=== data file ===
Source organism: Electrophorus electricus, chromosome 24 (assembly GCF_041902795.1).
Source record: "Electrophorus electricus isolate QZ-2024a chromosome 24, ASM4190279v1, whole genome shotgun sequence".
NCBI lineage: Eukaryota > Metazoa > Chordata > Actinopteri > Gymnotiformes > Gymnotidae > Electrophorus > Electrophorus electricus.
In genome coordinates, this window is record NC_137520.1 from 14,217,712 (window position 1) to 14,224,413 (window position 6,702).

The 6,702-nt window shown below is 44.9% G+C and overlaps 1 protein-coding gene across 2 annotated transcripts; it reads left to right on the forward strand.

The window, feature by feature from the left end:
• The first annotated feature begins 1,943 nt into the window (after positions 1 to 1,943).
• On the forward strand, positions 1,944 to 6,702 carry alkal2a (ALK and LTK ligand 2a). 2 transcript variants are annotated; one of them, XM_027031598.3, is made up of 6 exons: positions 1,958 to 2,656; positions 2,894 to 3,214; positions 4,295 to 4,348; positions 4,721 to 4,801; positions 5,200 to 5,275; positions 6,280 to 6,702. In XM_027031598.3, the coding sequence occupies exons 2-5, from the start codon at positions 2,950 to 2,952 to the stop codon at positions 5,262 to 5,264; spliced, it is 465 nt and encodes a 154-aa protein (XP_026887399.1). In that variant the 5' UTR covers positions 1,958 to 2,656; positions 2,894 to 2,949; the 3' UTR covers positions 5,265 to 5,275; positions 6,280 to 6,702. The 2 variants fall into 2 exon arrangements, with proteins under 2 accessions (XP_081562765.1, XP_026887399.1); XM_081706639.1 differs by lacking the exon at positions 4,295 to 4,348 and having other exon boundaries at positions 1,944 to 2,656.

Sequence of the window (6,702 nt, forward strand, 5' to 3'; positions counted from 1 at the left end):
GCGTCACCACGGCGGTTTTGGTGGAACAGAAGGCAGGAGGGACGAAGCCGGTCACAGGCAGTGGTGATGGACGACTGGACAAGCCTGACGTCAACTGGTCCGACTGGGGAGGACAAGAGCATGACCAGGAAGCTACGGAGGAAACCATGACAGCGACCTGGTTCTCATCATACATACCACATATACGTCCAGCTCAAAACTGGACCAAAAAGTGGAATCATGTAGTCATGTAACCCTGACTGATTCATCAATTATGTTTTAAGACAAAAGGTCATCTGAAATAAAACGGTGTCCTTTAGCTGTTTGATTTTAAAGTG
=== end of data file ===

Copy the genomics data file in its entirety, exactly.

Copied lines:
Source organism: Electrophorus electricus, chromosome 24 (assembly GCF_041902795.1).
Source record: "Electrophorus electricus isolate QZ-2024a chromosome 24, ASM4190279v1, whole genome shotgun sequence".
NCBI lineage: Eukaryota > Metazoa > Chordata > Actinopteri > Gymnotiformes > Gymnotidae > Electrophorus > Electrophorus electricus.
In genome coordinates, this window is record NC_137520.1 from 14,217,712 (window position 1) to 14,224,413 (window position 6,702).

The 6,702-nt window shown below is 44.9% G+C and overlaps 1 protein-coding gene across 2 annotated transcripts; it reads left to right on the forward strand.

The window, feature by feature from the left end:
• The first annotated feature begins 1,943 nt into the window (after positions 1 to 1,943).
• On the forward strand, positions 1,944 to 6,702 carry alkal2a (ALK and LTK ligand 2a). 2 transcript variants are annotated; one of them, XM_027031598.3, is made up of 6 exons: positions 1,958 to 2,656; positions 2,894 to 3,214; positions 4,295 to 4,348; positions 4,721 to 4,801; positions 5,200 to 5,275; positions 6,280 to 6,702. In XM_027031598.3, the coding sequence occupies exons 2-5, from the start codon at positions 2,950 to 2,952 to the stop codon at positions 5,262 to 5,264; spliced, it is 465 nt and encodes a 154-aa protein (XP_026887399.1). In that variant the 5' UTR covers positions 1,958 to 2,656; positions 2,894 to 2,949; the 3' UTR covers positions 5,265 to 5,275; positions 6,280 to 6,702. The 2 variants fall into 2 exon arrangements, with proteins under 2 accessions (XP_081562765.1, XP_026887399.1); XM_081706639.1 differs by lacking the exon at positions 4,295 to 4,348 and having other exon boundaries at positions 1,944 to 2,656.

Sequence of the window (6,702 nt, forward strand, 5' to 3'; positions counted from 1 at the left end):
GCGTCACCACGGCGGTTTTGGTGGAACAGAAGGCAGGAGGGACGAAGCCGGTCACAGGCAGTGGTGATGGACGACTGGACAAGCCTGACGTCAACTGGTCCGACTGGGGAGGACAAGAGCATGACCAGGAAGCTACGGAGGAAACCATGACAGCGACCTGGTTCTCATCATACATACCACATATACGTCCAGCTCAAAACTGGACCAAAAAGTGGAATCATGTAGTCATGTAACCCTGACTGATTCATCAATTATGTTTTAAGACAAAAGGTCATCTGAAATAAAACGGTGTCCTTTAGCTGTTTGATTTTAAAGTG